Here’s where Leadsom is actually right

Saturday’s Guardian says, “Andrea Leadsom outbid them all when she dreamed of a future when there was “absolutely no regulation whatsoever – no minimum wage, no maternity or paternity rights, no unfair dismissal rights, no pension rights – for the smallest companies that are trying to get off the ground”.

This was what Molly Scott Cato – my local Green MEP – suggested was indicative that ‘Brexit fanatics go for broke‘.

Now remarkably, I find myself in disagreement with one of my favourite MEP’s and in broad agreement with one of my least favourite Conservative MP’s.

For me, although the Guardian suggested it was, this is nothing to do with Brexit or its future but more probably to the historical, enhanced UK enforcement of EU protections. I doubt that these regulations are to the fore in Italy or Luxembourg, even though they were EU founding members, and I certainly would be surprised that that there is similar legislation to the UK’s in Poland or Bulgaria. Yet this strict legislation is laid at the EU’s door, when I very much doubt it is the case.

It is remarkable that, whilst in the EU, the UK managed to reduce the minimum time required in unfair dismissal cases from one year to two. Now I have to point out that it is unfair dismissal, so I’d rather have a shorter time but a tighter concept  – as I’ve been taken to court by someone who just after a year inexplicably disappeared from employment for weeks and whom, although I was legally advised I shouldn’t, I was actually encouraged by my other employees to dismiss. I did, and the court result was actually eventually in my favour, but the consequence was a long saga of concentrating on that employee’s court case and not the business.

So my ‘Leadsom agreement’ is because I agree that, if you are starting up a business, that is difficult enough, without presuming that you emerged from the womb with the full knowledge of all employment legislation.

I accept, in fact, that the minimum wage should be, as a basic, ascertained by all employers, before employing, but I think it is too early to expect pension rights, maternity or paternity rights or even unfair dismissal rights to be granted for a small employer in the first year and perhaps two years of employment.

Instead it seems to me that that both employer and employee should, in these early stages, be sizing each other up.

My experience as a former small employer is that if you like each other you’ll get on. If you don’t you won’t. It is not as if, as small business, you’ll be employing all of a sudden 25 people – much more likely is one or two. The lack of initial rights would in fact encourage those that were uncertain of the insecurity of a small company, to present themselves to Tesco, say.

Though funnily enough, from day one, although I have employed part-time staff, I have never, ever, employed anyone on less than minimum hours –  they may have been changed (by agreement) but were never reduced. I considered only a guaranteed minimum to be fair to the employee. I think zero hours transfer the risk of my small business (or even – indeed, especially, Tesco’s large business) onto the employee, and that is not what zero hours should be about. Perhaps they should possibly be permitted for a business in its infancy, but only then. The real problem would be, as ever, enforcement.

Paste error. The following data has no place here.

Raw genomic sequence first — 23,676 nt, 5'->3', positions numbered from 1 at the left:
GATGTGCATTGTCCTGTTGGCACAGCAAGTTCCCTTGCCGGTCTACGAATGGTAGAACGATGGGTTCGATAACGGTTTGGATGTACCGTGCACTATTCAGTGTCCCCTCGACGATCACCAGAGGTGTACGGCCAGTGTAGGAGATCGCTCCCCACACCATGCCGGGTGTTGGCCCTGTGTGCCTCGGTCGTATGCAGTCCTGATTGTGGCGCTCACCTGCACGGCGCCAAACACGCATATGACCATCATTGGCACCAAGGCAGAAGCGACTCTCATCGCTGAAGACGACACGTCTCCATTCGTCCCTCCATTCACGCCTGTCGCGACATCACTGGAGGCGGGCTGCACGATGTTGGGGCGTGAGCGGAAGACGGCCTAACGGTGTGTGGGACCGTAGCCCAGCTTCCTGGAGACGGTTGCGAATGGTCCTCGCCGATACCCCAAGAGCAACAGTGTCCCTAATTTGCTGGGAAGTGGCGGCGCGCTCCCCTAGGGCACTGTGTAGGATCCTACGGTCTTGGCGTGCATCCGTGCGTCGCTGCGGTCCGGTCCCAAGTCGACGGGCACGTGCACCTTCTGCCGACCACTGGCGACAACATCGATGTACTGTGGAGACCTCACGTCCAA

So Andrea Leadsom is largely right, I’m surprised to say.

Mind you, it is this far and really no further….

Will anyone on Progressive Pulse ever speak to me again?


  1. Geoff -

    Would it not be better to have specific contract agreements for employers/employee’s of small or start up businesses to cover this obviously problematic area of employment law?

    My difficulty with these pronouncements from Tories, especially one’s of her persuasion, is that it’s always the thin edge of the wedge. If this came to being they will without any doubt use it to prove the need to give the same legal rights to medium then large employers. Where does this ever stop, we have corporate welfare, loss of employment rights across the board for all employees many of whom are made redundant as their right to employment rights is reached. I sympathies Peter but I’d hope a better way than this could be found.

  2. Peter May -

    I think that would be a fair idea, yes.But it would need to be enforced – something the small state finds very difficult!
    Absolutely agree that any changes must not become the thin end of the wedge…

  3. Steve -

    While I understand your sentiment, it strikes me that these vital, security-fostering benefits can work for both the employer and employee – and that restructuring taxes, and crucially enforcement, could make life a bit easier at the bottom of the pile.

    Levies and reliefs could easily be applied to legitimate small businesses for this provision.

    All it would take is HMRC and Companies House to get serious with the big boys.

    There is no such thing as a fair, free market. You can pick one or the other.

    If you want the free one, the bullies pile up on top of you and the genuine entrepreneurs and the desperate workforce get f**ked over.

    If you want the fair one, you incentivise people to go into business, allow them to treat staff with dignity, and the mono/oligopolies are tamed – but still able to make a lot of money.

    I sympathise with your stance. But placing the burden on an already stressed, underpaid, indebted, underutilized workforce is a ridiculous notion.

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